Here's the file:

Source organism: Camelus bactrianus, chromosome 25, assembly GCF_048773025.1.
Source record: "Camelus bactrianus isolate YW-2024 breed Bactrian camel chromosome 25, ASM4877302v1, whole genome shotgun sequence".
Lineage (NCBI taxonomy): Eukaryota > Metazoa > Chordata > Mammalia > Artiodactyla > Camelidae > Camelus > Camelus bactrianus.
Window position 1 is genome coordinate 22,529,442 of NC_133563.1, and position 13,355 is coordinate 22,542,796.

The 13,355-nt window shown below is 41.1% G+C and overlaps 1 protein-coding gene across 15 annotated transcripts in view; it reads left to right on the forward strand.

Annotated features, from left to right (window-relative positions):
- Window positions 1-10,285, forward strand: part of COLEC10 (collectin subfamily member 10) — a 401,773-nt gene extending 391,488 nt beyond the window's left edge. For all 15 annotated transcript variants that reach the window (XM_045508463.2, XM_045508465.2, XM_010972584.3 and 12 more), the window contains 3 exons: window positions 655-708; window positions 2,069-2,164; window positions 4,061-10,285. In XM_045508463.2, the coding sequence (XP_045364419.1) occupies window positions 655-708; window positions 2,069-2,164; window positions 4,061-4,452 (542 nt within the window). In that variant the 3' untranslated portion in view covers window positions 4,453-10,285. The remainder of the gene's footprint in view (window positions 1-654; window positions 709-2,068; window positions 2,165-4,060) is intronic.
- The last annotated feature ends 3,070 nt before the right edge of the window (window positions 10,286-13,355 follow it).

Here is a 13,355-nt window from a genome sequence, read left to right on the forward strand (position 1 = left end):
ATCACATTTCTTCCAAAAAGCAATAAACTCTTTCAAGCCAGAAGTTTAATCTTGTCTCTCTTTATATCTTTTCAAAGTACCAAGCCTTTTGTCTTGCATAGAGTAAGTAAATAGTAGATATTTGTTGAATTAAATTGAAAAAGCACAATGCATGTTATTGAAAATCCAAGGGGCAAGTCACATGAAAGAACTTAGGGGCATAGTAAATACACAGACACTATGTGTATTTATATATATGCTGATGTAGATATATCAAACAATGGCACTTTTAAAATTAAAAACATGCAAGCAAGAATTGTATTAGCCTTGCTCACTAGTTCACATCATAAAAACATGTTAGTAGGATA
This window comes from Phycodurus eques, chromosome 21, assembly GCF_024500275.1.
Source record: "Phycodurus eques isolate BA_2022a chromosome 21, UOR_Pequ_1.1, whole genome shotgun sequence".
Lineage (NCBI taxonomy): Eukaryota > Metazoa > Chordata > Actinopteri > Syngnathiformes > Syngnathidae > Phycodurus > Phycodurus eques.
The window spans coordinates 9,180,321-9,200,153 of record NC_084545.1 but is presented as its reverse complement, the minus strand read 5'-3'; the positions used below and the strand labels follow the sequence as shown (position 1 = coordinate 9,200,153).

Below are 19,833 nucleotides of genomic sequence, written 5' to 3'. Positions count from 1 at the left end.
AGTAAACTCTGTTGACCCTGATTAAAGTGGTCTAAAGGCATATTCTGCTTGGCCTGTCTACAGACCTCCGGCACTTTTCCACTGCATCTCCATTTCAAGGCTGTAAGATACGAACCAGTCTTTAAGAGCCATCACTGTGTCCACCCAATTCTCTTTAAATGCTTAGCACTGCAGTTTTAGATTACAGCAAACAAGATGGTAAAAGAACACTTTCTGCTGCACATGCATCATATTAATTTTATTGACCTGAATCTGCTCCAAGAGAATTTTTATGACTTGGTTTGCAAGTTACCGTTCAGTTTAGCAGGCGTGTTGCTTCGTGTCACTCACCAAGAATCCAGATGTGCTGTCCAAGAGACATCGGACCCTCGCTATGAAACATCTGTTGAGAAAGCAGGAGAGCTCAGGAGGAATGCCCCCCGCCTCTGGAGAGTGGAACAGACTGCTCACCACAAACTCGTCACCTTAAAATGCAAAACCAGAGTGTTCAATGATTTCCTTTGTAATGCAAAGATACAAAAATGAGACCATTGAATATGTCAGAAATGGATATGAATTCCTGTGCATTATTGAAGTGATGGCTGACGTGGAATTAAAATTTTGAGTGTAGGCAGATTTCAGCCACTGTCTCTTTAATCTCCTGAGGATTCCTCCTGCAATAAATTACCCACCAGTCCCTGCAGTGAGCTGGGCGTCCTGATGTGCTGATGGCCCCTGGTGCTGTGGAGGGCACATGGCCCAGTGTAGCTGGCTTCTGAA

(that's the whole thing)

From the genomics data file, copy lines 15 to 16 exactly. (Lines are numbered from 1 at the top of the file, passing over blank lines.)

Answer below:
Below are 19,833 nucleotides of genomic sequence, written 5' to 3'. Positions count from 1 at the left end.
AGTAAACTCTGTTGACCCTGATTAAAGTGGTCTAAAGGCATATTCTGCTTGGCCTGTCTACAGACCTCCGGCACTTTTCCACTGCATCTCCATTTCAAGGCTGTAAGATACGAACCAGTCTTTAAGAGCCATCACTGTGTCCACCCAATTCTCTTTAAATGCTTAGCACTGCAGTTTTAGATTACAGCAAACAAGATGGTAAAAGAACACTTTCTGCTGCACATGCATCATATTAATTTTATTGACCTGAATCTGCTCCAAGAGAATTTTTATGACTTGGTTTGCAAGTTACCGTTCAGTTTAGCAGGCGTGTTGCTTCGTGTCACTCACCAAGAATCCAGATGTGCTGTCCAAGAGACATCGGACCCTCGCTATGAAACATCTGTTGAGAAAGCAGGAGAGCTCAGGAGGAATGCCCCCCGCCTCTGGAGAGTGGAACAGACTGCTCACCACAAACTCGTCACCTTAAAATGCAAAACCAGAGTGTTCAATGATTTCCTTTGTAATGCAAAGATACAAAAATGAGACCATTGAATATGTCAGAAATGGATATGAATTCCTGTGCATTATTGAAGTGATGGCTGACGTGGAATTAAAATTTTGAGTGTAGGCAGATTTCAGCCACTGTCTCTTTAATCTCCTGAGGATTCCTCCTGCAATAAATTACCCACCAGTCCCTGCAGTGAGCTGGGCGTCCTGATGTGCTGATGGCCCCTGGTGCTGTGGAGGGCACATGGCCCAGTGTAGCTGGCTTCTGAA